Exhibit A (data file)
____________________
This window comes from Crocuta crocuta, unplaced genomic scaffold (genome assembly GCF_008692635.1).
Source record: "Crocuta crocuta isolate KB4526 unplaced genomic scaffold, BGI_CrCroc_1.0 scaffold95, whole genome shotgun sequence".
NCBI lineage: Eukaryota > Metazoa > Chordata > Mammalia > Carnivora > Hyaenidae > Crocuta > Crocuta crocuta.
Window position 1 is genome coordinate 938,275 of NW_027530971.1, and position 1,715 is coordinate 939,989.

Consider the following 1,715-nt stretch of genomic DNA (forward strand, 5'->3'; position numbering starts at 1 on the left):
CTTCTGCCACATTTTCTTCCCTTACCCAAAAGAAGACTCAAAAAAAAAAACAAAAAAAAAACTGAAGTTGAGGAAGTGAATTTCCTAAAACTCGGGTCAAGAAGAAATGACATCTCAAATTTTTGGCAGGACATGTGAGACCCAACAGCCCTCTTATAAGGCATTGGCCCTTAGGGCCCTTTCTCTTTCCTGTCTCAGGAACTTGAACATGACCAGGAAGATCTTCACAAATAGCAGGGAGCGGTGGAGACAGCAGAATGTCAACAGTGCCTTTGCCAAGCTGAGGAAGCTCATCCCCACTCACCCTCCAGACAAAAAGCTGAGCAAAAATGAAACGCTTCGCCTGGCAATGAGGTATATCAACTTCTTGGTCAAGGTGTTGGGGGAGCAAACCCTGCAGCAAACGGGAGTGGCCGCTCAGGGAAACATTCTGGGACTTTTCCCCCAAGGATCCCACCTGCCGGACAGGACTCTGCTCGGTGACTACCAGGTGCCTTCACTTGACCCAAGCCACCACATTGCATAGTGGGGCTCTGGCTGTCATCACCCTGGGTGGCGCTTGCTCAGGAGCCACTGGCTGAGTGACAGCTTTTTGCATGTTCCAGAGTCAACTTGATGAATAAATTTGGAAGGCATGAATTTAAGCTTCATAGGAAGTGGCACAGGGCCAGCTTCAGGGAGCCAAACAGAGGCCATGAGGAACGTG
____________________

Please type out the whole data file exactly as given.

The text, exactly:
This window comes from Crocuta crocuta, unplaced genomic scaffold (genome assembly GCF_008692635.1).
Source record: "Crocuta crocuta isolate KB4526 unplaced genomic scaffold, BGI_CrCroc_1.0 scaffold95, whole genome shotgun sequence".
NCBI lineage: Eukaryota > Metazoa > Chordata > Mammalia > Carnivora > Hyaenidae > Crocuta > Crocuta crocuta.
Window position 1 is genome coordinate 938,275 of NW_027530971.1, and position 1,715 is coordinate 939,989.

Consider the following 1,715-nt stretch of genomic DNA (forward strand, 5'->3'; position numbering starts at 1 on the left):
CTTCTGCCACATTTTCTTCCCTTACCCAAAAGAAGACTCAAAAAAAAAAACAAAAAAAAAACTGAAGTTGAGGAAGTGAATTTCCTAAAACTCGGGTCAAGAAGAAATGACATCTCAAATTTTTGGCAGGACATGTGAGACCCAACAGCCCTCTTATAAGGCATTGGCCCTTAGGGCCCTTTCTCTTTCCTGTCTCAGGAACTTGAACATGACCAGGAAGATCTTCACAAATAGCAGGGAGCGGTGGAGACAGCAGAATGTCAACAGTGCCTTTGCCAAGCTGAGGAAGCTCATCCCCACTCACCCTCCAGACAAAAAGCTGAGCAAAAATGAAACGCTTCGCCTGGCAATGAGGTATATCAACTTCTTGGTCAAGGTGTTGGGGGAGCAAACCCTGCAGCAAACGGGAGTGGCCGCTCAGGGAAACATTCTGGGACTTTTCCCCCAAGGATCCCACCTGCCGGACAGGACTCTGCTCGGTGACTACCAGGTGCCTTCACTTGACCCAAGCCACCACATTGCATAGTGGGGCTCTGGCTGTCATCACCCTGGGTGGCGCTTGCTCAGGAGCCACTGGCTGAGTGACAGCTTTTTGCATGTTCCAGAGTCAACTTGATGAATAAATTTGGAAGGCATGAATTTAAGCTTCATAGGAAGTGGCACAGGGCCAGCTTCAGGGAGCCAAACAGAGGCCATGAGGAACGTG